My original intention on my first night in Texas during the SXSW Film festival was to go see Tilda Swinton in Jim Jarmusch's vampires-through-the-ages flick Only Lovers Left Alive.
What could be more Austin than seeing the white haired American indie director of Stranger Than Paradise's film starring the British queen of off-center cool - who is also showing here in Wes Anderson's The Grand Budapest Hotel, and sat for an interview at the Convention Center on Saturday in which she revealed the profound influence on her career of the 1974 Volkswagen Beetle-starring Disney movie Herbie The Love Bug.
But it was not to be. When I rode my rented bike up to the Stateside Theater on Congress Avenue in the near-freezing rain - yes Philadelphia, the weather is miserable in Austin, Texas, are you happy now? - I came upon an enormous line. Getting in the door to in-demand events at SXSW Film and Interactive can be even more difficult than at the music festival, I'm quickly learning, and I was shut out of this one.
A quick scan of the program guide and instead I decided to take a shot at getting into Darius Clark Monroe's Evolution Of A Criminal, conveniently having its World Premiere down the street and and around the corner, and not entirely sold out.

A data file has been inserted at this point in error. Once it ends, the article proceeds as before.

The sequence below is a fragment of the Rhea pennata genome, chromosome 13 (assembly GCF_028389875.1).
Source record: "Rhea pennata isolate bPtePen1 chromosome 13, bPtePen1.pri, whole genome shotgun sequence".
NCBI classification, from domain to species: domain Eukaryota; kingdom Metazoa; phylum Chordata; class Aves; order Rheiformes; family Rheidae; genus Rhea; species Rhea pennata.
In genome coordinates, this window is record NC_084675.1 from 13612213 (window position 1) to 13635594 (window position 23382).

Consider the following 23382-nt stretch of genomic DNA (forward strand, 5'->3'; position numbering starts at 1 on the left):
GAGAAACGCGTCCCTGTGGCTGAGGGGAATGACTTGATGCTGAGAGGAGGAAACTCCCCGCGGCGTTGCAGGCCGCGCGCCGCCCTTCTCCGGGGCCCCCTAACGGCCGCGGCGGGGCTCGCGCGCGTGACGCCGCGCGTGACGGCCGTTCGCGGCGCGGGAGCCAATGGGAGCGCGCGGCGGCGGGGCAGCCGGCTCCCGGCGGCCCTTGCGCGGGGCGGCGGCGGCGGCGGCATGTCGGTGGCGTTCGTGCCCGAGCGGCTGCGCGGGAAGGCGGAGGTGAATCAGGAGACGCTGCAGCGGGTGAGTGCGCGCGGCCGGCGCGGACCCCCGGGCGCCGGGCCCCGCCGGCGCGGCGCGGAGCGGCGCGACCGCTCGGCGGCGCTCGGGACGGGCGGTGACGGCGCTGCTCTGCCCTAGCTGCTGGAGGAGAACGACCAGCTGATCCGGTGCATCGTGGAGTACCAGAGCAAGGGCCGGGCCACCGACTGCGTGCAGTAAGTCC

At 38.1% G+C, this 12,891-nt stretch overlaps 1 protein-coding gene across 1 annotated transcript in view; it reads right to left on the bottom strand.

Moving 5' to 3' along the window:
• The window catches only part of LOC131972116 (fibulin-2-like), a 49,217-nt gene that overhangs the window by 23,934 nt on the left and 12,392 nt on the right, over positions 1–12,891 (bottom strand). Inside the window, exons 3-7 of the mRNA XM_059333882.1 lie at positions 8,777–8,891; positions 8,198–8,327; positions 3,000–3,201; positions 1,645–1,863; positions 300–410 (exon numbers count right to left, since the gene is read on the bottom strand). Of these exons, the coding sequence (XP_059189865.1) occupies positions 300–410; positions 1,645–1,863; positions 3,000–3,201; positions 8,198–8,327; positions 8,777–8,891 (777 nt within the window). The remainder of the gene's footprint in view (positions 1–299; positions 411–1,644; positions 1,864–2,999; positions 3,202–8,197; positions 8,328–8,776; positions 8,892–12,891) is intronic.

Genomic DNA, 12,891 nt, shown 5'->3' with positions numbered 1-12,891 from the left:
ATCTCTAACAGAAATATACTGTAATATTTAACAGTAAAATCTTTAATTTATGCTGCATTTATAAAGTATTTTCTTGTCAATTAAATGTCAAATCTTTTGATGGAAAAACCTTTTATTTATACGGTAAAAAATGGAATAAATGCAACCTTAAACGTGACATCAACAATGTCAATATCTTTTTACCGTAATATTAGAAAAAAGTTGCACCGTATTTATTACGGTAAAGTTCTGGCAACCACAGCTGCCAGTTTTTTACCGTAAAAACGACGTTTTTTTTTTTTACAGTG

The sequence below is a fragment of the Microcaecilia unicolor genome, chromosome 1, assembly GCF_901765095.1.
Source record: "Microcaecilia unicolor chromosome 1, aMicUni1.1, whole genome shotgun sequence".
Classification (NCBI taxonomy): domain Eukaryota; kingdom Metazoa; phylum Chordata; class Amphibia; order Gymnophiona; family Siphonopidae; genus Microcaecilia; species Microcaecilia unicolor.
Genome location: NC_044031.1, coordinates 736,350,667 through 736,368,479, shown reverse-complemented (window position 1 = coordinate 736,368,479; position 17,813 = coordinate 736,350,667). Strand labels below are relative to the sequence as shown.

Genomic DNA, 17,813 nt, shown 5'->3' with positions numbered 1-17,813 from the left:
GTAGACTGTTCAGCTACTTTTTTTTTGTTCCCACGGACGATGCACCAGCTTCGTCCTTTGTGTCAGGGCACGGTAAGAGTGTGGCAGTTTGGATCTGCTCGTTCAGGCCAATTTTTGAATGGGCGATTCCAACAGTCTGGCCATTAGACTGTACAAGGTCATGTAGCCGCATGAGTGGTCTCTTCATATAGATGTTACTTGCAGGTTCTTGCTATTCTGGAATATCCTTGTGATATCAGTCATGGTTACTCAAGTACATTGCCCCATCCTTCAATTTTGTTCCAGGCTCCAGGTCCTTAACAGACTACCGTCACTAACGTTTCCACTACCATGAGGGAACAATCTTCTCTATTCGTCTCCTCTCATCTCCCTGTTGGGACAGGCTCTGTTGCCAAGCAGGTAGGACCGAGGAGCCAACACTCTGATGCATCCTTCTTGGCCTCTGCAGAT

Jackpot. The movie is an autobiographical documentary about how Monroe, when he was a 16 year old honor student, robbed a bank in his hometown of Houston, Texas.
After getting taken out of chemistry class to be arrested, he was sentenced to five years in prison, where he spend time picking cotton, considering the implications of his actions and planning his future as a filmmaker. "Prison is a place where you truly are left with your imagination," he said after the screening. After attending the University of Houston, he would end up at NYU film school - leaving the part about the bank robbery out of his application - where he would meet Spike Lee, who executive produced Evoltion and was at the screening.
Evolution, which took seven years to make, is powerful in part because Monroe's offers hilmself no pity: "You have only yourself to blame," he says. "I don't want to [the robbery] to leave my memory, because it was such a life changing moment." He interviews family members who were affected by the heist and in some cases morally implicated, and ten years after the fact, apologizes to the people who were in the bank when he and his crew burst in with a shotgun held high.. His contrition is not always appreciated.
Post-screening, Lee said that when Monroe first told him about his movie at NYU he replied: "You robbed a bank! How'd you get in this [expletive]?"
"Darius is a great story," Lee went on. "Young brothers are lost. They need to see something visually that the antithesis of that rap stuff, some of it not all of it, that glamorizes that life style. There's nothing glamorous about living in a cell. This touches us all."